The “Collateral Murder” video released in April 2010 is regarded as being largely responsible for WikiLeaks’ hitting of “the mainstream”. This classified U.S. military video, shot from an Apache helicopter, depicts U.S. forces firing on civilians in an Iraqi suburb, resulting in the deaths of a dozen civilians, including two journalists. The released video led to a political and media frenzy, and also the subsequent arrest and imprisonment of U.S. Army private Bradley Manning, who uploaded the secret video to WikiLeaks. Although it is clear in the video that the people on the ground being attacked by the Apache helicopter were not engaged in any kind of return fire, the military’s initial public releases about the incident claimed that there was “no question that coalition forces were clearly engaged in combat operations against a hostile force” (Hasian, 2012, p.193). As Hasian states, “the U.S. military… used several domestication strategies — apologia, recontextualization, humanization, and transcendence — as they contained what could have been a public relations nightmare” (2012, p.190).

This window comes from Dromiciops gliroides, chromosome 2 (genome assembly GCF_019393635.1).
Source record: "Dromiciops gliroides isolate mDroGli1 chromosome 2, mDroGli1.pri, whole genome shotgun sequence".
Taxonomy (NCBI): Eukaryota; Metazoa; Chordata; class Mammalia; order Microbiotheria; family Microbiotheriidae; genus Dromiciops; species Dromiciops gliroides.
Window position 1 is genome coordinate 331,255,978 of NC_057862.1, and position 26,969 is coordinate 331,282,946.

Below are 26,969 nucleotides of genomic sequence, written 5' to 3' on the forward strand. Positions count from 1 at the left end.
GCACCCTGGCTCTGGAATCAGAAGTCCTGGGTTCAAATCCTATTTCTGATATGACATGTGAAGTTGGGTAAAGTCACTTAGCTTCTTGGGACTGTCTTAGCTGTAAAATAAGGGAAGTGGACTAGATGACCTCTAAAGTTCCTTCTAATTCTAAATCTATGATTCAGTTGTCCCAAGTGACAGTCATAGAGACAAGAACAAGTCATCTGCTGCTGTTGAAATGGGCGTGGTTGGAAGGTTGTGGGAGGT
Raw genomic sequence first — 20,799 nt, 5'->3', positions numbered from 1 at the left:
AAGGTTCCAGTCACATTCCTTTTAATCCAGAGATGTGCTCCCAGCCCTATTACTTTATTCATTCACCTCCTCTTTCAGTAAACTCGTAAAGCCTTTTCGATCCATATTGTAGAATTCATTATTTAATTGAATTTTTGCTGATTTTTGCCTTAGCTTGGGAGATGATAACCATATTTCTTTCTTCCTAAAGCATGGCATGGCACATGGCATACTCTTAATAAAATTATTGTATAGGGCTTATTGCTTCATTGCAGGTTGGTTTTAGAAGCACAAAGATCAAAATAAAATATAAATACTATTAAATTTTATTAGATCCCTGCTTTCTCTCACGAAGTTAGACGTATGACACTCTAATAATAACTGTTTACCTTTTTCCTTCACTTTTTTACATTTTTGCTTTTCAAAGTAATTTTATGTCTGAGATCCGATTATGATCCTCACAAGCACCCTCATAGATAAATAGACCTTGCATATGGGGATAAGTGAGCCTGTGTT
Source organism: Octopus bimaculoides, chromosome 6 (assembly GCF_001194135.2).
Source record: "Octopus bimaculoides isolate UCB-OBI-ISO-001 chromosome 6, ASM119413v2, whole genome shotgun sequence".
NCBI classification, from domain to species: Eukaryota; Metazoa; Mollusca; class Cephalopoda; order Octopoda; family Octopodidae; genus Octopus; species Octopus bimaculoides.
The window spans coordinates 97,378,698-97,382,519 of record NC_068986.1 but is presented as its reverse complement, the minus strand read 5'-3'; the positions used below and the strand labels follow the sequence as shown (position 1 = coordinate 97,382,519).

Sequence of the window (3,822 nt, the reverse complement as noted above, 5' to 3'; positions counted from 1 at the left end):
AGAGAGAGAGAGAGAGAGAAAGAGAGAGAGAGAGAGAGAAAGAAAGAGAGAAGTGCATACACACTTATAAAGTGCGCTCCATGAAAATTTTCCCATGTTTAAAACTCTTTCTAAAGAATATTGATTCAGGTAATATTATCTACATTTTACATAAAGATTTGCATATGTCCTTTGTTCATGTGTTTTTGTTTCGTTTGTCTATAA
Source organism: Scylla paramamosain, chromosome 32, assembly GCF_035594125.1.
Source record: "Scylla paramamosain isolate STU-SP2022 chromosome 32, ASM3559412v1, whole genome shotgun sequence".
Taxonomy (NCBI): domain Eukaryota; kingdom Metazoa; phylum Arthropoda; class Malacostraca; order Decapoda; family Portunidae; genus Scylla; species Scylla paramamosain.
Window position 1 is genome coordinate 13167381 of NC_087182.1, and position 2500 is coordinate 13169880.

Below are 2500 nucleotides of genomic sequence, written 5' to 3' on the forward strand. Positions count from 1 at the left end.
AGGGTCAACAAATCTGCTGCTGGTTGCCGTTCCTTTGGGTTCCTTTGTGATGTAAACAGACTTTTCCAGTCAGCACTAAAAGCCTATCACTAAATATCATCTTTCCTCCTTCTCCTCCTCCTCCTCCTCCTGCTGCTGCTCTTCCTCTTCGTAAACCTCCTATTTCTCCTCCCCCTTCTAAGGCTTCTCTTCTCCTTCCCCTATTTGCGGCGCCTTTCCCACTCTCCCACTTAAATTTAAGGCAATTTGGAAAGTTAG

The release of this video and the military’s response — attempts to manipulate the public’s perceptions of the events through various tactics — exemplify several crucial points of analysis in terms of WikiLeaks’ mandate and level of success. The footage was initially suppressed (Reuters attempted to gain access under the Freedom of Information act, yet was denied) and the U.S. military attempted to present a distorted truth. WikiLeaks subverted this by releasing the video and showing the ‘real’ truth (Lovink & Riemens, 2010). The military’s report presented the incident as a “military necessity”, stating that the coalition forces were acting according to an “inherent right to self-defence” (Department of Defense, 2007, pp. 9-11). This incident demonstrates that for corporations and governments, information and knowledge are commodities that must be controlled; their circulation is limited or altered to correspond with a narrative that protects or maintains their power. Just as decision-making and power are hierarchically organized, information flow is structured in a way that minimizes participation and access. It also has the potential to be used as a tool for manipulation, as evidenced by the military’s attempts at contextualizing the events according to a more favourable narrative. As Hasian (2012) points out, the military managed to take an event even as tragic and horrifying as the death of a dozen innocent and unarmed civilians and reframe it in such a way to not only justify an unprovoked attack which resulted in the murder of 12 people, but also deflect responsibility and accountability away from the U.S. military. According to Fuchs (2011), the military’s handling of the incident can be situated in a broader context, motivated by the interests of larger power structures and machinations, namely, the fact that the wars in Afghanistan and Iraq “help to secure the United States’ global political hegemony,” securing “access to economic resources and markets”; further, these are matters of the “imperialistic intersection of state, corporate and military interests” (p.70). Indeed, the communication of information — its obtainability, presentation, and distribution — was subjected to broader political considerations.